John William De Forest invented the term in 1868 and said that such an epic could not be written until America had "agonized and conquered through centuries." This period arrived in the 1960s. De Forest dreamed of something uniquely and indisputably American, reflecting America's self image. Nothing fits that description more than the superhero. Pulitzer prize winning author Michael Chabon suggested that "the summed output of comic books is itself the elusive Great American Novel, a collective project, of and for the people, as vast and as egalitarian as the American ideal itself. It's just a simple matter of choosing the right books." (the conclusion to Jon Adam's "the Essay", broadcast on Fri, 20 Jan 2012, 22:45 on BBC Radio 3.) It's "a simple matter of choosing the right books." Which books are best? Well what if "the king of comics" (Jack Kirby) teamed up with the greatest comic writer/editor in history? What if they then produced the greatest ever comic (see below)? What if, for the first time, a superhero comic was grounded in realism? What if that spawned the most successful comics company and revitalized the industry? Maybe that would count?
"Lee and Kirby's Fantastic Four run is the Mount Olympus of comic
book storytelling. Nothing else can touch it in its innovation,
sustained excitement, consequential events, and unprecedented character
development." (Mark Engblom in Comic Coverage: March 21, 2009)
"Stan and Jack's Fantastic Four was, at its peak, almost unarguably
the richest and most imaginative comic in the history of the medium." (Mark Waid's Fantastic Four Manifesto, in "Comics Creators on Fantastic Four" page 202.)
"Those fifty issues [FF25-75] were, simply put, the best super-hero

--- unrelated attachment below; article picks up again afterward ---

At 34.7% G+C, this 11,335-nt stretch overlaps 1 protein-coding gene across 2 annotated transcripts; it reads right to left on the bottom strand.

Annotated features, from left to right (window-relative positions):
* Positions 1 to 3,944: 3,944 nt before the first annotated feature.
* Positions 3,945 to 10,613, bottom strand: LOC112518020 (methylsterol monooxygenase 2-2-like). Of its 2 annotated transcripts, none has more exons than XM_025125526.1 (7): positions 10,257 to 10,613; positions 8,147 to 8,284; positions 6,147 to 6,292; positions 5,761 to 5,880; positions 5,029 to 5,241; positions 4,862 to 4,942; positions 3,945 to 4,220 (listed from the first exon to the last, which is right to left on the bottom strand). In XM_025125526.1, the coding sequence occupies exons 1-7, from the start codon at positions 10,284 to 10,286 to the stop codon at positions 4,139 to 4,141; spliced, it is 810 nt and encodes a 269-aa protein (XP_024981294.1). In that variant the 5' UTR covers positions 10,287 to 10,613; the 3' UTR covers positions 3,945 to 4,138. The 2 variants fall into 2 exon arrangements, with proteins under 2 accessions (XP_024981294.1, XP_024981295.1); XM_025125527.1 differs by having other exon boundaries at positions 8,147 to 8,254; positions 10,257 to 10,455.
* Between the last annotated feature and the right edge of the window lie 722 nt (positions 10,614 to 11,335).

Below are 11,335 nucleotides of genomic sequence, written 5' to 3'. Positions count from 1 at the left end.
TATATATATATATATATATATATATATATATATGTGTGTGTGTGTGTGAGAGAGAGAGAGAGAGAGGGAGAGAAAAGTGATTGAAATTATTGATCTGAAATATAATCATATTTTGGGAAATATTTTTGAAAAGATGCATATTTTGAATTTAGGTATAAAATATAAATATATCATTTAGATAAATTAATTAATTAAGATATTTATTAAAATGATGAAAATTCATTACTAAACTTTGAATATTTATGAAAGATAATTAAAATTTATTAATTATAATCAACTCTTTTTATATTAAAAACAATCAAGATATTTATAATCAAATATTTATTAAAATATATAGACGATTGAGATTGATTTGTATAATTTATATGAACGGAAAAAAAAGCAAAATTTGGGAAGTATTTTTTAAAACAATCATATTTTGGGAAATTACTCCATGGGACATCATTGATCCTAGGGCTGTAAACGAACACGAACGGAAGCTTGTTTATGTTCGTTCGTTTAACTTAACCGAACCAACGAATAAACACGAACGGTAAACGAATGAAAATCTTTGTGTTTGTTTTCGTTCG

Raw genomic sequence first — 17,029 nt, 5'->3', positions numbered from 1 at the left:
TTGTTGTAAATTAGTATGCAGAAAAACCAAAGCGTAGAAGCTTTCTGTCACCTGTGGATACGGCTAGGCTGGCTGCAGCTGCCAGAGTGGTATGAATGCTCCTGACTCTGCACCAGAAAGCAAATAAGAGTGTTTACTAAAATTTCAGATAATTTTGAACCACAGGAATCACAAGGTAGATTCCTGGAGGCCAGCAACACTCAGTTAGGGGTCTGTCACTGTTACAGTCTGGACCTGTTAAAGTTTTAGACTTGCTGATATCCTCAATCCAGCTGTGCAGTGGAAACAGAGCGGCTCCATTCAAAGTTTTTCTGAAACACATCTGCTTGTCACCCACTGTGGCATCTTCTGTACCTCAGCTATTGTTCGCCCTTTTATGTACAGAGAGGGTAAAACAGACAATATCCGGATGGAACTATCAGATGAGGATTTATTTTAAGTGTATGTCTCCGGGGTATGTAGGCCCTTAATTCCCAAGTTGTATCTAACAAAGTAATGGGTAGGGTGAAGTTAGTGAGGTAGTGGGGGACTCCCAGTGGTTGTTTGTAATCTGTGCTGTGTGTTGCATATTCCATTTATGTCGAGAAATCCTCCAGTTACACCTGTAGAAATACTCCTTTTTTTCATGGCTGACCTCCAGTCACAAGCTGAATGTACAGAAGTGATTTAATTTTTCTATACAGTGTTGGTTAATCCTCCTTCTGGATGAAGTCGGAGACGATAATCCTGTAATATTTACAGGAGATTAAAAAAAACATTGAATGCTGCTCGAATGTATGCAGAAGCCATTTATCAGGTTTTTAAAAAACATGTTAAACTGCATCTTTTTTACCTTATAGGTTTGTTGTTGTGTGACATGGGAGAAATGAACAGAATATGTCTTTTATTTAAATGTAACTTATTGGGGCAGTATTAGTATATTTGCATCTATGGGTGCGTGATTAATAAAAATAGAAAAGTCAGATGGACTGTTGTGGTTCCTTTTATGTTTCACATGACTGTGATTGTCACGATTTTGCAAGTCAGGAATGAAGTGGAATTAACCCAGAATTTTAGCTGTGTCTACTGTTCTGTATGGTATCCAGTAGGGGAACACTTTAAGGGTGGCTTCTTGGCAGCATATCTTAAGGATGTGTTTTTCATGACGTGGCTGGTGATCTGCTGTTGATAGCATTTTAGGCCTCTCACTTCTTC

comics ever done and nobody, let me repeat that, nobody, has done it
better." Marv Wolfman
"For about twenty Issues, on either side of 50, it was possibly the best comic book ever done." Len Wein
"The general wisdom is that the Stan and Jack Fantastic Four is the greatest run of any comic book, ever." (Bob Reyer, comics expert on talkingcomicbooks podcast 89)
Ninety percent of comics are rubbish. Ninety
percent of every art
form is rubbish. But comics have more potential than most
art forms. Because the most efficient medium of communication is always a comic:
If you're a living god, in the longest surviving superpower the world has ever known, how do you teach your people about the afterlife? With comics of course. This is from The Egyptian Book of The Dead, telling how you are led by Anubis to the judgment hall (frame 1), how your heart is judged (frame 2), and how you then meet Osiris (frame 3). Medieval churches and Mayan codices used the same methods.
In fine art:
If you're a great artist, and you want to tell a bigger story than you can fit into one picture, what do you do? This is Hogarth's story of the Harlot's Progress (click for larger images):
If you publish a newspaper, and you want to get across a complex idea as powerfully as possible, what do you do? You use a comic of course. In Britain the master of the craft is currently Matt of the Daily Telegraph: his panels are frequently quoted on BBC Radio 4's Today program (the one the politicians listen to), as they sum up the day's news in the most efficient way possible.